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COP27: Global South Demands Climate Change Reparations

By Cassandra Backx


The reporting on COP27 has been largely sidetracked by the crackdown on civil activism and the human rights violations of its host country, Egypt. The case of Alaa Abdel Fattah, in particular, has garnered special interest. The civil activist who rose to prominence during the 2011 Arab Spring went on a hunger strike and even briefly stopped drinking water at the start of COP27 in protest of his unlawful detention.

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But what has actually been discussed at COP27, and what are the outcomes of this climate change summit?

Climate change reparations

One of the major talking points of COP27 was the issue of reparations. Nations in the Global South, in particular Africa and South-East Asia, are asking for financial aid, or reparations, from the West. African and Asian nations are the least responsible for climate change, brought on for the most part by the West, yet they are suffering the most. Europe and North America share responsibility for mitigating the impact of pollution and global warming on vulnerable communities as part of their commitment to human rights.

Pakistan, for example, has demanded that major polluters pay loss and damage for the climate change-induced floods that devastated the nation last summer. A number of Western nations, such as Germany and Canada, have since pledged funds to compensate for their disproportionately large emissions.

However, the compensation for loss and damage pledged by the EU, roughly 1 billion USD, does not reflect the damages European countries indirectly caused through climate change. The cost of these damages amounts to much more than 1 billion USD. But Europe remains rather unwilling to pledge much more, preferring instead to explore other options to help mitigate the impact of climate change in the hardest-hit regions.

However, providing financial aid to communities on the frontline of global warming is merely a short-term solution to manage this existential threat. More extensive and long-term solutions are needed to successfully challenge climate change and secure people’s right to life and health. Accountability from the world’s largest polluters, in particular the fossil fuel industry and the (US) military, remains an unfulfilled popular demand.

Big oil keeps profiting

Additionally, the presence of Gulf petrostates at the climate summit highlighted the double standards of the West. Western nations have been advocating for reducing fossil fuels, yet they keep encouraging the Gulf nations to produce more oil.

Leaders of nations in the Global South called out big oil for continuing to make a profit off of polluting the planet.

“It is about time that these companies are made to pay a global carbon tax on their profits as a source of funding for loss and damage,” said Gaston Browne, Prime Minister of Antigua.

 “While they are profiting, the planet is burning.”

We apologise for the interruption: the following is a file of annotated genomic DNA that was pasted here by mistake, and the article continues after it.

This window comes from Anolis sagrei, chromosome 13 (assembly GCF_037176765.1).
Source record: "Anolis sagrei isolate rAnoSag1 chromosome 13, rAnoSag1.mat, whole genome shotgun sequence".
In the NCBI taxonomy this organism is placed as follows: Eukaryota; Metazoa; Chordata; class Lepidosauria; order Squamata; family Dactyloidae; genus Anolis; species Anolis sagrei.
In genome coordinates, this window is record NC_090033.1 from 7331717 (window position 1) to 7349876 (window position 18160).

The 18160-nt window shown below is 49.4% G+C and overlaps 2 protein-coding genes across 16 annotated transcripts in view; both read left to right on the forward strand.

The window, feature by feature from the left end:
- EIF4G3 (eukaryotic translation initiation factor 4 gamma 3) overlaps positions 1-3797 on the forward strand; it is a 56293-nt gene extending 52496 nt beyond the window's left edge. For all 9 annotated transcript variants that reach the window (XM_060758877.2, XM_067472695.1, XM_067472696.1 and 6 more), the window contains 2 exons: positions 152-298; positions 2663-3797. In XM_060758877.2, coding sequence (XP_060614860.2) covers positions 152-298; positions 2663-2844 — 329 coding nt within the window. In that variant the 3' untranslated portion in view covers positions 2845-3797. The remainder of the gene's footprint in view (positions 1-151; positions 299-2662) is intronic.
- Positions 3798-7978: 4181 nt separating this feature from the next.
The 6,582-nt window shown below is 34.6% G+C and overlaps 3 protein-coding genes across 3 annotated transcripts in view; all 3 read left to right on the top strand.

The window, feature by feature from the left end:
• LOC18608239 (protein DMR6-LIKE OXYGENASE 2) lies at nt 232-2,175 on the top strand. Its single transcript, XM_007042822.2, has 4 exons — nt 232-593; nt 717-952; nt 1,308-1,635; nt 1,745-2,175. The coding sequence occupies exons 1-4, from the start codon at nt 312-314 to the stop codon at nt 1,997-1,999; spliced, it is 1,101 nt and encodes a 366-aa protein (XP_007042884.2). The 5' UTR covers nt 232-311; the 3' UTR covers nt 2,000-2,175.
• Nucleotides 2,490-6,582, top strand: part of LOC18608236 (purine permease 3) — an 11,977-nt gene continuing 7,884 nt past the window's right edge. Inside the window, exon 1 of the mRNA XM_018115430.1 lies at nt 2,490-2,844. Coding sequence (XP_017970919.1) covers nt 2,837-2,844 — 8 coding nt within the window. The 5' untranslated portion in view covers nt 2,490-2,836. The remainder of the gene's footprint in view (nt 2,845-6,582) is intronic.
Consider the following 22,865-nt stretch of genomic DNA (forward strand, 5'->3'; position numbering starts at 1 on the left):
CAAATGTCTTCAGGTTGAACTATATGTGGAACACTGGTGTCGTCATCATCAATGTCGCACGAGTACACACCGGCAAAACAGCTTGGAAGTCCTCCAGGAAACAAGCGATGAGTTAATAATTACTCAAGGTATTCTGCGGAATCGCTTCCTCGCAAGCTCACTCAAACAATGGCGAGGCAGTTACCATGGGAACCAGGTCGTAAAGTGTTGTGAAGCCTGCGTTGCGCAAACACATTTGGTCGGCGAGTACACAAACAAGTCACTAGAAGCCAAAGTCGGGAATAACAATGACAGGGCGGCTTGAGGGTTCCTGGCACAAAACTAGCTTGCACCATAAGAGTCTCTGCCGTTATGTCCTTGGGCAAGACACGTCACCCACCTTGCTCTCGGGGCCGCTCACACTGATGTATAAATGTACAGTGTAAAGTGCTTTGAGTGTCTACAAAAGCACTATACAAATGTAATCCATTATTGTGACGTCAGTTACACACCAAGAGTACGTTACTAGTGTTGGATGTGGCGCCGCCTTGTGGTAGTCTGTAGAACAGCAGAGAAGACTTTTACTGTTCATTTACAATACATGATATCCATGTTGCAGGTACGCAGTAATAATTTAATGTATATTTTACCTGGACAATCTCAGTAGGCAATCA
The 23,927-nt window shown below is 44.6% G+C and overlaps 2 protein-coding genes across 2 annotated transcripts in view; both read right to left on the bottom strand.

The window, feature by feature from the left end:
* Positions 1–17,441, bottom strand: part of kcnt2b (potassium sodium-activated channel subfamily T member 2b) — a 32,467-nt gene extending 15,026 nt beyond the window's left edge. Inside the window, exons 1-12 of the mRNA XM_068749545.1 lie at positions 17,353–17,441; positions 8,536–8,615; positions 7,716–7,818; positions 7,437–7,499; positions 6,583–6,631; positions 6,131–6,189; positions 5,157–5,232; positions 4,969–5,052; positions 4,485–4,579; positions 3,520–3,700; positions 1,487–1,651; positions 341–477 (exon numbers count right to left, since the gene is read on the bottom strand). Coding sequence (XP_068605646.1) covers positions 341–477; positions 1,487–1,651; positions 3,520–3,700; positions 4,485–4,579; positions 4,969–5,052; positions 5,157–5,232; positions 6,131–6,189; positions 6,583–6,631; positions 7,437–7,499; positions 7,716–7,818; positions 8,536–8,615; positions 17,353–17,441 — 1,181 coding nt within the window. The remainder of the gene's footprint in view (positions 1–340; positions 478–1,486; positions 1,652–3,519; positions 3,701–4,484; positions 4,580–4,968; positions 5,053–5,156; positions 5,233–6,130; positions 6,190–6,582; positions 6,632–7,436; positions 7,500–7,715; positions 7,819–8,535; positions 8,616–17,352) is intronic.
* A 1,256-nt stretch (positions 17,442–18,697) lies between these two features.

No environmental justice without human rights

Egypt’s President Sisi raised concern over the worsening climatic events in the MENA region, where increasing forest fires, floods and torrential rains have caused major financial losses.

However, the Egyptian regime maintains a heavily repressive social climate allowing virtually no space for civil and environmental activism, which is worrisome given the growing discourse.

Egyptian human right lawyer Yasmin Omar is concerned that there will be a huge crackdown on activists who were involved in COP27 after it ends. She is convinced that there is a clear correlation between allowing space for civic discourse and implementing successful environmental action.

“Addressing the environmental issue requires a holistic approach that puts human rights in the middle of every conversation, and we should send the message that there isn’t environmental justice without human rights,” says Yasmin, “There isn’t environmental justice without free civic space.”

Potential of COP27 unfulfilled

COP27 in Sharm El Sheikh was dubbed the implementation COP following the many pledges that were made at COP26 in Glasgow last year. However, COP27 has not actually provided many concrete plans for implementing climate action. The commitment to loss and damage reparations is the climate summit’s sole accomplishment.

Vice President of the European Commission, Frans Timmermans, expressed disappointment in the limited outcome. He is still advocating for extensive emission cuts from the largest emitters. Ultimately, major emitters will have to start paying loss and damage reparations, but the underlying mechanisms causing climate change remain unaddressed.

ACHRS applauds the initiative to take action against climate change and honour the human right to life and health; however, the outcomes of COP27 are mostly unsatisfactory and insufficient.

ACHRS also strongly condemns Egypt’s repressive measures and the regime’s crackdown on civil and environmental activism. ACHRS demands the release of Egypt’s political prisoners and that the right to freedom of speech of Egyptian activists is respected. Our organisation recognizes the importance and the necessity of allowing civil activism and free speech in order to enact climate action.


Picture Source: Middle East Eye

(Middle East Monitor, Middle East Monitor, Middle East Monitor, DW, DW, Middle East Eye)

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